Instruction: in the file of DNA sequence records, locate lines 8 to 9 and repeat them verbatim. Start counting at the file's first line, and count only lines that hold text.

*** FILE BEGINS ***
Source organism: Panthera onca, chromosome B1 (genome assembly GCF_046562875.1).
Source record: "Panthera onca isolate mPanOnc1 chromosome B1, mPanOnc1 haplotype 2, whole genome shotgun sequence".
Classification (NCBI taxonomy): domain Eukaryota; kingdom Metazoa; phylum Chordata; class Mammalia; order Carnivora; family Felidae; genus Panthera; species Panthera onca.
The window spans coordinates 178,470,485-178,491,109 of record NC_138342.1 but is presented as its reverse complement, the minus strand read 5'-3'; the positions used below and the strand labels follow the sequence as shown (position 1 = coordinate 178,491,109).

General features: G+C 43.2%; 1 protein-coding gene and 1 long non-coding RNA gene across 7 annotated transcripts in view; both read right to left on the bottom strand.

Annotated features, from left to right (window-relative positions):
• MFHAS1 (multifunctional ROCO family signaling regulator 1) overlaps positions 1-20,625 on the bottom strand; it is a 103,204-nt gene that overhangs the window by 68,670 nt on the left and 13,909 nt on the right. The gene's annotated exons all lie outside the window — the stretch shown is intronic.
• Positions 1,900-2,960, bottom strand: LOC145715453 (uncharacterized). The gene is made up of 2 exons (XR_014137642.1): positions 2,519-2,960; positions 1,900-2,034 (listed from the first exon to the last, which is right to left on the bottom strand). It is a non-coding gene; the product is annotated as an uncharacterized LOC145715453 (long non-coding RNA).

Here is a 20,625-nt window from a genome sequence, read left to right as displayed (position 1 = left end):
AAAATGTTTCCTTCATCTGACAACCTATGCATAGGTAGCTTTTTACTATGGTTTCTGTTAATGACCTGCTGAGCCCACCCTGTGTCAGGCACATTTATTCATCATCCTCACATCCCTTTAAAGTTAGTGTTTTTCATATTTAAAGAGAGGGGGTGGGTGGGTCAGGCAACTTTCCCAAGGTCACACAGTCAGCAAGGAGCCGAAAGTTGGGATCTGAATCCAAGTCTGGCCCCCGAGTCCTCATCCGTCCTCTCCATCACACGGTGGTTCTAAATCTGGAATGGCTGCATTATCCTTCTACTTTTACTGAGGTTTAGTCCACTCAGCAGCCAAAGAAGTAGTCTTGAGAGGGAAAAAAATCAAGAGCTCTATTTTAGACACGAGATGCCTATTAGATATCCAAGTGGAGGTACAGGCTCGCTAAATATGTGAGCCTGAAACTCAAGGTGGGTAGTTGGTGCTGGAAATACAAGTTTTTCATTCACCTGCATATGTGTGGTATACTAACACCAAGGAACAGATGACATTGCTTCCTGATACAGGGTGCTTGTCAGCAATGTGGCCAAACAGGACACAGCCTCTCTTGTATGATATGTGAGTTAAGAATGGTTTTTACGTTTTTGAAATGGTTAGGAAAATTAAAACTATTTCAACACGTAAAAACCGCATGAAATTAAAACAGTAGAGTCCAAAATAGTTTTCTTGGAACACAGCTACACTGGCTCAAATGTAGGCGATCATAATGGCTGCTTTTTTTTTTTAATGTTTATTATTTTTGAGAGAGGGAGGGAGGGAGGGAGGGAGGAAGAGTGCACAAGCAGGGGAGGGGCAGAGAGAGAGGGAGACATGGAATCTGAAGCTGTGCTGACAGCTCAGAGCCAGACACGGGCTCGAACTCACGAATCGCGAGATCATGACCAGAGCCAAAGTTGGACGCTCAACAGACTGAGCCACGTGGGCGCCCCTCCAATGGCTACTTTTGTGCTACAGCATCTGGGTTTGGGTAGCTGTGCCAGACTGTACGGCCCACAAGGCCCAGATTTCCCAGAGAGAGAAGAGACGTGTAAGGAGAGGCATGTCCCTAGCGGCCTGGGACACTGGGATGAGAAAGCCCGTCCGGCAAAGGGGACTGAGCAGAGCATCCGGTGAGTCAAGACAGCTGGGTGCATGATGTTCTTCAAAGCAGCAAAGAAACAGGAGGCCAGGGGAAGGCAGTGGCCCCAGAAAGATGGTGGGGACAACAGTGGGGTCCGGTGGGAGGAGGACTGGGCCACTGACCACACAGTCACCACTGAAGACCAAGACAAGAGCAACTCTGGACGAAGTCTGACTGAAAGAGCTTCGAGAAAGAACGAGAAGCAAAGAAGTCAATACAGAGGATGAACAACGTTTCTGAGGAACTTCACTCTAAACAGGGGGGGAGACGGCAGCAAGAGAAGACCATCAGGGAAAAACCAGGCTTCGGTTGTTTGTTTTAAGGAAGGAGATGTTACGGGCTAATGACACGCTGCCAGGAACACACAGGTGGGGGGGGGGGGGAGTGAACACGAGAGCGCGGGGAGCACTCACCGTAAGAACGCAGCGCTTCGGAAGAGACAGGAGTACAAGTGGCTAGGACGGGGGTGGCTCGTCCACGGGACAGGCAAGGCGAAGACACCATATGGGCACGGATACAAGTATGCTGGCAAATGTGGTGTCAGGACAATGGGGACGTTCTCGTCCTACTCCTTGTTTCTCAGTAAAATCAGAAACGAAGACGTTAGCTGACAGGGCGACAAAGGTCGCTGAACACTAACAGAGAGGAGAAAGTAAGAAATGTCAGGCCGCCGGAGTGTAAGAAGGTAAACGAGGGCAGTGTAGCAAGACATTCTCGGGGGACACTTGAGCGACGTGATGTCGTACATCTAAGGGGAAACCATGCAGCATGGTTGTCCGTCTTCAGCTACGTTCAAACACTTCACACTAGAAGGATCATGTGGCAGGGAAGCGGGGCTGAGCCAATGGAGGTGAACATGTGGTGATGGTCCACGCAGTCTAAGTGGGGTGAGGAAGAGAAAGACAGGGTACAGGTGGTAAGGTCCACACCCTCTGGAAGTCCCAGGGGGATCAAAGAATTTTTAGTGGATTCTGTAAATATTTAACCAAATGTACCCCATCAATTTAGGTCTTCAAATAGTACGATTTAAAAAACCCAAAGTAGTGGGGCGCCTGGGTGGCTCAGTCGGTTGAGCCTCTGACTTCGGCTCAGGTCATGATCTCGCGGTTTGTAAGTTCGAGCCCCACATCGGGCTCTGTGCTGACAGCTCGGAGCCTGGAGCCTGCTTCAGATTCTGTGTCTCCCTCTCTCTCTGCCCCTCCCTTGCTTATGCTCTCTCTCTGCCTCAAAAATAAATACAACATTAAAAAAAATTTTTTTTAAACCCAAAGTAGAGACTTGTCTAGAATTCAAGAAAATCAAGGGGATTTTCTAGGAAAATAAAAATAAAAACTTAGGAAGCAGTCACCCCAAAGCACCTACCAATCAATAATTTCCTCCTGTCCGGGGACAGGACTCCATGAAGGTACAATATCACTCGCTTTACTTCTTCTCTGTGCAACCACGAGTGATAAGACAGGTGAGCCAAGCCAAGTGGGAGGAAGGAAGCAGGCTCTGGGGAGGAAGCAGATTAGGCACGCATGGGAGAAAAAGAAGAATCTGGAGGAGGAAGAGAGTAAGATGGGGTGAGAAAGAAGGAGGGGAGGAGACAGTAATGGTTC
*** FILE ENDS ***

• Positions 1,900-2,960, bottom strand: LOC145715453 (uncharacterized). The gene is made up of 2 exons (XR_014137642.1): positions 2,519-2,960; positions 1,900-2,034 (listed from the first exon to the last, which is right to left on the bottom strand). It is a non-coding gene; the product is annotated as an uncharacterized LOC145715453 (long non-coding RNA).

Here is a 20,625-nt window from a genome sequence, read left to right as displayed (position 1 = left end):